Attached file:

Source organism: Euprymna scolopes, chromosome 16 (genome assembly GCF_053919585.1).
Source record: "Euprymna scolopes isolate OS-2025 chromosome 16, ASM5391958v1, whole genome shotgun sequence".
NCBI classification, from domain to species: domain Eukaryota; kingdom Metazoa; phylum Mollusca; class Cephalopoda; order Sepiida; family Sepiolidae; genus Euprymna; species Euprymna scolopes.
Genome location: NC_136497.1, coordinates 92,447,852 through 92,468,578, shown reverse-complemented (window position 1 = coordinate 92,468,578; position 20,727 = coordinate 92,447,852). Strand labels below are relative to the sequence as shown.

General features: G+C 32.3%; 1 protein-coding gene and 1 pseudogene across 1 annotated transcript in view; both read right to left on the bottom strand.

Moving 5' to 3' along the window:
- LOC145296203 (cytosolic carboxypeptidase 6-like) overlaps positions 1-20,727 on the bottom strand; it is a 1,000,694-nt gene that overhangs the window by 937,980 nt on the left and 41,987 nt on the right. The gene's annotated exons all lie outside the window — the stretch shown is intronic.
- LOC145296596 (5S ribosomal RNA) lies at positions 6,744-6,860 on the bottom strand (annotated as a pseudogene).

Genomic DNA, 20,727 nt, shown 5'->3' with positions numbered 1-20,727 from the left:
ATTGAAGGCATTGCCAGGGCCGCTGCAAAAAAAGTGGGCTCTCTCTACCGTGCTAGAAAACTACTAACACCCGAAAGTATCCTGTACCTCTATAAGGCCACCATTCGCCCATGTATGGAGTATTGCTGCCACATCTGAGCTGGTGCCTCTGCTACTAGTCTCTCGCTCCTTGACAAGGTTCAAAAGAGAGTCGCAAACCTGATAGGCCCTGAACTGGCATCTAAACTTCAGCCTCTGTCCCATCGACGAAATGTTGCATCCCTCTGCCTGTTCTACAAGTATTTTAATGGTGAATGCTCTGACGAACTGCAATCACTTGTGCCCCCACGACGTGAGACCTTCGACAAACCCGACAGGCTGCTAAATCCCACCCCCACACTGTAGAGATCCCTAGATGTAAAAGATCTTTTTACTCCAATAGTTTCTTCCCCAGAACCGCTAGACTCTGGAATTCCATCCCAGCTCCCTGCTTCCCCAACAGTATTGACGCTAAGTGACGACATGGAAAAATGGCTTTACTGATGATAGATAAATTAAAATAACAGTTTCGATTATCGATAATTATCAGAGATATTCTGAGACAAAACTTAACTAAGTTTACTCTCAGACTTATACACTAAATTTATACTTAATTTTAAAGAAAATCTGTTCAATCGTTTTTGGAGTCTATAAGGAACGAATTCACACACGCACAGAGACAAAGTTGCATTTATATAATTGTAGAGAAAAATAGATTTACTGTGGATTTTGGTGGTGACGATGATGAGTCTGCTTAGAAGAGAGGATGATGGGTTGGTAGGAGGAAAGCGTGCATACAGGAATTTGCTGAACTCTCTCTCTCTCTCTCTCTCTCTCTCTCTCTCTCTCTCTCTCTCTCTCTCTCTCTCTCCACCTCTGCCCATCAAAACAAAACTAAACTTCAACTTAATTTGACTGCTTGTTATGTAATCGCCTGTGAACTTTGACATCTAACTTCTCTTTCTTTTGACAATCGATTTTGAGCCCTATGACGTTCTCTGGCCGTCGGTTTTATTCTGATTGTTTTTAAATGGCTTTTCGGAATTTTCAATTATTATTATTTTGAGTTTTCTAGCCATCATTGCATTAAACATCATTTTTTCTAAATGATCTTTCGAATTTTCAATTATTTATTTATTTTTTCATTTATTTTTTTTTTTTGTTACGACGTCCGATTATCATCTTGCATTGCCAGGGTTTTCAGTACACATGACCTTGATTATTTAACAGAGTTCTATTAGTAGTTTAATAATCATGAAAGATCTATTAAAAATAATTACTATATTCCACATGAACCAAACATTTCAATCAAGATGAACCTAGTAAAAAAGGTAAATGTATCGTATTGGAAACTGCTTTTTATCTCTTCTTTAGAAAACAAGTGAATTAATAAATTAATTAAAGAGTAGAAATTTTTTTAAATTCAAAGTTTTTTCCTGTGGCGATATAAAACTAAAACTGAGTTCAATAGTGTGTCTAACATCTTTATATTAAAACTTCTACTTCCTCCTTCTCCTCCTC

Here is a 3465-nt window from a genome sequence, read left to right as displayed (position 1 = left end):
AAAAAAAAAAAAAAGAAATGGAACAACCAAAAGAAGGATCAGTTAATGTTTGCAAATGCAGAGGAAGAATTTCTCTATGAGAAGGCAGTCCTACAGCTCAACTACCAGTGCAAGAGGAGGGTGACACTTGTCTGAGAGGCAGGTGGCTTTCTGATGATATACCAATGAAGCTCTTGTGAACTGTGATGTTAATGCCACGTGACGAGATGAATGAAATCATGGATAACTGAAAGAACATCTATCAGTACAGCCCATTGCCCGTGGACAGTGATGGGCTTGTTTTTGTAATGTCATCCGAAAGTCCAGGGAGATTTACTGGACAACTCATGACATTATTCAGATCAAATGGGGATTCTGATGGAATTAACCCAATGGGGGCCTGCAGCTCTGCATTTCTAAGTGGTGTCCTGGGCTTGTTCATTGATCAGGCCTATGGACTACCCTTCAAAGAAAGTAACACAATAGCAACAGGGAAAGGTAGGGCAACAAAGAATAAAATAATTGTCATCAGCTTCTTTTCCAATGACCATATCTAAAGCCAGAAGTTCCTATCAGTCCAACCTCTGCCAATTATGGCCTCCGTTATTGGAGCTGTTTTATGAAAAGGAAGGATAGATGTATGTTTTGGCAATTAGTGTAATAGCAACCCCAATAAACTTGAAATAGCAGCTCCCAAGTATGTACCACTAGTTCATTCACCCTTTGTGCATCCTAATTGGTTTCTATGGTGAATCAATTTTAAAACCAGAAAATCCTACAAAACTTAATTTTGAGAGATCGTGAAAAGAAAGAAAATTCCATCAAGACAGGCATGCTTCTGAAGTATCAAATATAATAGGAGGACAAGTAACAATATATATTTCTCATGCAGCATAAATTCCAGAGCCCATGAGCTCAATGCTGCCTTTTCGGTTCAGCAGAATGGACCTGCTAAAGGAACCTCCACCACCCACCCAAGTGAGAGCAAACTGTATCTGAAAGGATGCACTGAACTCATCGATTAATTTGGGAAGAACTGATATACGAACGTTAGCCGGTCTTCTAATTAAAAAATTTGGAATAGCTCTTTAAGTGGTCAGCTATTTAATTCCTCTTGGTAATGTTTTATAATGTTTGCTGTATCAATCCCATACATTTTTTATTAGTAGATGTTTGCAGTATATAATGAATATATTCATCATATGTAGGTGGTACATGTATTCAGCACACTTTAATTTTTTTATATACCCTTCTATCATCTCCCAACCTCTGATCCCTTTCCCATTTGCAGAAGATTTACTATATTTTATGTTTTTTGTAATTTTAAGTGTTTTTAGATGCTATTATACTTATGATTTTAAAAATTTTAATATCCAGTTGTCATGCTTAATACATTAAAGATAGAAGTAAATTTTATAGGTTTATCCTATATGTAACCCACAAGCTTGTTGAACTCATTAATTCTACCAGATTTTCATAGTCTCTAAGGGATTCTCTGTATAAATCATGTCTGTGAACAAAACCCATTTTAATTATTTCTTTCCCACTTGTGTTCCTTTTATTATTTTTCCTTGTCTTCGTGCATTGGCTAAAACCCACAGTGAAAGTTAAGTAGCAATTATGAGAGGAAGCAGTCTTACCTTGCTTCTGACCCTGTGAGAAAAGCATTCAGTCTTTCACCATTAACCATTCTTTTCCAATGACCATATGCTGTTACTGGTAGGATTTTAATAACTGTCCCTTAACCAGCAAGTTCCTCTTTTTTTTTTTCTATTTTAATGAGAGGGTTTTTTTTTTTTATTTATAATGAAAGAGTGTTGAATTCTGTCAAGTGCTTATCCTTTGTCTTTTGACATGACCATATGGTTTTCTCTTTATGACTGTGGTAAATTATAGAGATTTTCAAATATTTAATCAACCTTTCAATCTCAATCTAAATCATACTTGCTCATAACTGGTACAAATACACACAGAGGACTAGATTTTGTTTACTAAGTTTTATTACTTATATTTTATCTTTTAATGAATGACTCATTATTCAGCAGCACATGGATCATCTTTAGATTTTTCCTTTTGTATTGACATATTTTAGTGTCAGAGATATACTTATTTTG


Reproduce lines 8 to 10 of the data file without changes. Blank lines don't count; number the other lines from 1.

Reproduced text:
- LOC145296596 (5S ribosomal RNA) lies at positions 6,744-6,860 on the bottom strand (annotated as a pseudogene).

Genomic DNA, 20,727 nt, shown 5'->3' with positions numbered 1-20,727 from the left:
ATTGAAGGCATTGCCAGGGCCGCTGCAAAAAAAGTGGGCTCTCTCTACCGTGCTAGAAAACTACTAACACCCGAAAGTATCCTGTACCTCTATAAGGCCACCATTCGCCCATGTATGGAGTATTGCTGCCACATCTGAGCTGGTGCCTCTGCTACTAGTCTCTCGCTCCTTGACAAGGTTCAAAAGAGAGTCGCAAACCTGATAGGCCCTGAACTGGCATCTAAACTTCAGCCTCTGTCCCATCGACGAAATGTTGCATCCCTCTGCCTGTTCTACAAGTATTTTAATGGTGAATGCTCTGACGAACTGCAATCACTTGTGCCCCCACGACGTGAGACCTTCGACAAACCCGACAGGCTGCTAAATCCCACCCCCACACTGTAGAGATCCCTAGATGTAAAAGATCTTTTTACTCCAATAGTTTCTTCCCCAGAACCGCTAGACTCTGGAATTCCATCCCAGCTCCCTGCTTCCCCAACAGTATTGACGCTAAGTGACGACATGGAAAAATGGCTTTACTGATGATAGATAAATTAAAATAACAGTTTCGATTATCGATAATTATCAGAGATATTCTGAGACAAAACTTAACTAAGTTTACTCTCAGACTTATACACTAAATTTATACTTAATTTTAAAGAAAATCTGTTCAATCGTTTTTGGAGTCTATAAGGAACGAATTCACACACGCACAGAGACAAAGTTGCATTTATATAATTGTAGAGAAAAATAGATTTACTGTGGATTTTGGTGGTGACGATGATGAGTCTGCTTAGAAGAGAGGATGATGGGTTGGTAGGAGGAAAGCGTGCATACAGGAATTTGCTGAACTCTCTCTCTCTCTCTCTCTCTCTCTCTCTCTCTCTCTCTCTCTCTCTCTCTCTCTCTCCACCTCTGCCCATCAAAACAAAACTAAACTTCAACTTAATTTGACTGCTTGTTATGTAATCGCCTGTGAACTTTGACATCTAACTTCTCTTTCTTTTGACAATCGATTTTGAGCCCTATGACGTTCTCTGGCCGTCGGTTTTATTCTGATTGTTTTTAAATGGCTTTTCGGAATTTTCAATTATTATTATTTTGAGTTTTCTAGCCATCATTGCATTAAACATCATTTTTTCTAAATGATCTTTCGAATTTTCAATTATTTATTTATTTTTTCATTTATTTTTTTTTTTTGTTACGACGTCCGATTATCATCTTGCATTGCCAGGGTTTTCAGTACACATGACCTTGATTATTTAACAGAGTTCTATTAGTAGTTTAATAATCATGAAAGATCTATTAAAAATAATTACTATATTCCACATGAACCAAACATTTCAATCAAGATGAACCTAGTAAAAAAGGTAAATGTATCGTATTGGAAACTGCTTTTTATCTCTTCTTTAGAAAACAAGTGAATTAATAAATTAATTAAAGAGTAGAAATTTTTTTAAATTCAAAGTTTTTTCCTGTGGCGATATAAAACTAAAACTGAGTTCAATAGTGTGTCTAACATCTTTATATTAAAACTTCTACTTCCTCCTTCTCCTCCTC